David Higgins talked about aggregators: Feedly; Storify (which I’ve already used and love); and GoogleFusion, which is used by The Guardian. “Professional journalism is now in the hands of everyday people,” he said. Indeed it is.

Stephen Hutcheon talked about the non-linear nature of tablets, claiming it is a “lean-back device” that solves the problem of the small screen on mobile phones. “Most people are looking at it in bed,” he added. He believes the future is in bespoke app’s such as the one created for Le Tour de France and ABC’s food app. “This is where the real growth prospects are.”

William Powers noted that it’s hard to multi-task on tablets, which he believes is a good thing, because it helps maintain focus (unlike the multiple distractions online). “We need to be more strategic about how we use these tools,” he added.

My favourite quote from this session, from Powers again: “We are at the very beginning of this [digital] revolution… it’s exciting… but we’ve got a long way to go.”

(c) 2011 Kaye Blum.

Written by Kaye Blum

August 26, 2011 at 4:07 am

Seeking writers unbound at MWF 2011

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By Kaye Blum

This year’s Melbourne Writers Festival (MWF) is themed ‘Stories Unbound’. It’s a delightfully positive spin on the status quo of the publishing industry as it edges tentatively into the digital era with (hopefully) a little less confusion, fear and foreboding than the music industry experienced not so long ago.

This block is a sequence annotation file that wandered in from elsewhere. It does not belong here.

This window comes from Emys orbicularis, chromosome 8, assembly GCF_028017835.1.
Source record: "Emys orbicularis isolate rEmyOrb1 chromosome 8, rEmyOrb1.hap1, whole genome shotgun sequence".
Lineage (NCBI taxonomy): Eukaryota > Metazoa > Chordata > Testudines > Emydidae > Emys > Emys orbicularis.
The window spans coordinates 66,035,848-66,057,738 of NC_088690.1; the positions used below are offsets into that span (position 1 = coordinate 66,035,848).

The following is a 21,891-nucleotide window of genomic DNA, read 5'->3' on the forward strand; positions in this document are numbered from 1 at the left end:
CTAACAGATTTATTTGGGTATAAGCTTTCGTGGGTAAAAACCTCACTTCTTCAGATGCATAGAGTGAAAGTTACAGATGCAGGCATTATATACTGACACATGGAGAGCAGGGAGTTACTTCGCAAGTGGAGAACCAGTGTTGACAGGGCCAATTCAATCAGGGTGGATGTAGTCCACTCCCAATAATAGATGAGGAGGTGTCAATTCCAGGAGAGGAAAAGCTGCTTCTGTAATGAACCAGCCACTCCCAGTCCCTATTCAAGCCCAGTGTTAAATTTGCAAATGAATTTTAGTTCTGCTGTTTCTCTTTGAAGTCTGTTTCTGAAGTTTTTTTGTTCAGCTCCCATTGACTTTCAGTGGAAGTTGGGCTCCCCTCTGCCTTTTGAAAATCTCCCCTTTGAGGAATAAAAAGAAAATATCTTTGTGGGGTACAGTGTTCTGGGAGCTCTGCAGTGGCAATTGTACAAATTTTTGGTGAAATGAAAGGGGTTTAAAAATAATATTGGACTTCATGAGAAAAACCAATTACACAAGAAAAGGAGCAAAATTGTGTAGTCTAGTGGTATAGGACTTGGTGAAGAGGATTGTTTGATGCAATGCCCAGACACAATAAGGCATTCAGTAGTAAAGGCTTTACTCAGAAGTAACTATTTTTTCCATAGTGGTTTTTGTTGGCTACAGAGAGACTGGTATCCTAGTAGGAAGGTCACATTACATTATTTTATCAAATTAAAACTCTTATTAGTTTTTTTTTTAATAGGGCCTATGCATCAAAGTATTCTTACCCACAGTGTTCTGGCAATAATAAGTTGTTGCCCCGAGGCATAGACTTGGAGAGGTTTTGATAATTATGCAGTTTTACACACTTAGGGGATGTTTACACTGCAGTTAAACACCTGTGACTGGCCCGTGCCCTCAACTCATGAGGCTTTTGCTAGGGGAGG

I’ve regularly attended writers’ festivals in various Australian locations including Brisbane, Byron Bay and Melbourne. In recent years there’s usually been a session or two on e-books and what’s going to happen to our beloved paperback.

Much of the focus has been on the current issues facing the publishing and book retail industries. And there are many challenges, including digital rights management (DRM), the different formats required for the range of tablets (or e-readers) available, pricing models and distribution.

You only need to be the owner of a tablet yourself to know the current limitations of the Australian e-book market. And if you are a tablet owner, you’re one of the rapidly growing masses, according to the stats in this promo blurb for AIMIA’s upcoming seminar on Tablet Wars:

“It is forecast that 5.5 million Australians or 3 million households will own a tablet by 2015…. The rate of adoption is twice as fast as smartphones, broadband and other technologies that have preceded it.”

These stats are from Pricewaterhouse Cooper’s Australian Entertainment & Media Outlook 2011-2015, due for release some time in August 2011, which will include a focus on tablet devices. Hopefully the report will also include some up-to-date statistics on e-book sales compared to printed books in Australia, which I’m currently struggling to find. (If anyone has any data, please be kind and share.)

But there’s no point having the tablet if we don’t have the content. And to me, the tablet is more than just a device to transform a printed book into a PDF. It’s an entirely new world for readers – and writers.

As writers, we are no longer limited to words on paper. With smartphones and tablets, we can integrate sound, moving image, location and real-time interaction from anywhere in the world as narrative devices. Storytelling is literally leaping from the page to become story sharing across media platforms and across the globe.

At this year’s MWF, I want to find out how writers feel about the potential of the e-book. Are they mainly concerned about piracy and how they might protect their hard-earned income? Are they ambivalent about making any kind of change to the structure and methods of their storytelling? Are they interested in developing new skills to explore the possibilities of interactive or non-linear narrative? Do they think the title ‘content creator’ holds less esteem than ‘author’? Are they – like me – excited by the limitless potential of stories unbound?

If you’re a writer of any genre, I’d love to hear what you think.

(c) 2011 Kaye Blum.